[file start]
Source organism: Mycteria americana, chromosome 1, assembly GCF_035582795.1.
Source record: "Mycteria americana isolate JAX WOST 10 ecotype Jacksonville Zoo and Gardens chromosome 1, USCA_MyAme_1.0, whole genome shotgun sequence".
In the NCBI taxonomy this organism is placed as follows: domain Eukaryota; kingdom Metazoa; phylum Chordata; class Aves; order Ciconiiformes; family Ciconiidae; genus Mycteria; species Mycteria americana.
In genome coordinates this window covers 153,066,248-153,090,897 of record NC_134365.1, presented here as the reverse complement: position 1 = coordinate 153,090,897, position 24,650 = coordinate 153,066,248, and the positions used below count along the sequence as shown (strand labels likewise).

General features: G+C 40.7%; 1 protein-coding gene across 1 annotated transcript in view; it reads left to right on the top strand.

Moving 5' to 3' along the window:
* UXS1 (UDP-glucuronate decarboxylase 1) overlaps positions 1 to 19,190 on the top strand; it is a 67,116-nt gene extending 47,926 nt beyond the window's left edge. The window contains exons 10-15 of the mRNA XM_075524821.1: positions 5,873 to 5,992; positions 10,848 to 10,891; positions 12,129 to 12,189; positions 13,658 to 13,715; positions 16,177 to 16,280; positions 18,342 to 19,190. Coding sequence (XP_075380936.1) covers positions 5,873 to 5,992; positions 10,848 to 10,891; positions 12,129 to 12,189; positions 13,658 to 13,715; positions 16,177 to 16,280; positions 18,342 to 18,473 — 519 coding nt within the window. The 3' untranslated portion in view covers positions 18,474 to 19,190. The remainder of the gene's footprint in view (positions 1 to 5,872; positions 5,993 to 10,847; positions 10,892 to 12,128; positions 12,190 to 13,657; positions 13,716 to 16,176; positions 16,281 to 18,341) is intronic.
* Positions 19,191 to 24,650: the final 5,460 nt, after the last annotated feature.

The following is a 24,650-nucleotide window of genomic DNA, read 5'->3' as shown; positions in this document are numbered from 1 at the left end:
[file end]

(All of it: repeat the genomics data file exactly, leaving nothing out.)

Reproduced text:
Source organism: Mycteria americana, chromosome 1, assembly GCF_035582795.1.
Source record: "Mycteria americana isolate JAX WOST 10 ecotype Jacksonville Zoo and Gardens chromosome 1, USCA_MyAme_1.0, whole genome shotgun sequence".
In the NCBI taxonomy this organism is placed as follows: domain Eukaryota; kingdom Metazoa; phylum Chordata; class Aves; order Ciconiiformes; family Ciconiidae; genus Mycteria; species Mycteria americana.
In genome coordinates this window covers 153,066,248-153,090,897 of record NC_134365.1, presented here as the reverse complement: position 1 = coordinate 153,090,897, position 24,650 = coordinate 153,066,248, and the positions used below count along the sequence as shown (strand labels likewise).

General features: G+C 40.7%; 1 protein-coding gene across 1 annotated transcript in view; it reads left to right on the top strand.

Moving 5' to 3' along the window:
* UXS1 (UDP-glucuronate decarboxylase 1) overlaps positions 1 to 19,190 on the top strand; it is a 67,116-nt gene extending 47,926 nt beyond the window's left edge. The window contains exons 10-15 of the mRNA XM_075524821.1: positions 5,873 to 5,992; positions 10,848 to 10,891; positions 12,129 to 12,189; positions 13,658 to 13,715; positions 16,177 to 16,280; positions 18,342 to 19,190. Coding sequence (XP_075380936.1) covers positions 5,873 to 5,992; positions 10,848 to 10,891; positions 12,129 to 12,189; positions 13,658 to 13,715; positions 16,177 to 16,280; positions 18,342 to 18,473 — 519 coding nt within the window. The 3' untranslated portion in view covers positions 18,474 to 19,190. The remainder of the gene's footprint in view (positions 1 to 5,872; positions 5,993 to 10,847; positions 10,892 to 12,128; positions 12,190 to 13,657; positions 13,716 to 16,176; positions 16,281 to 18,341) is intronic.
* Positions 19,191 to 24,650: the final 5,460 nt, after the last annotated feature.

The following is a 24,650-nucleotide window of genomic DNA, read 5'->3' as shown; positions in this document are numbered from 1 at the left end: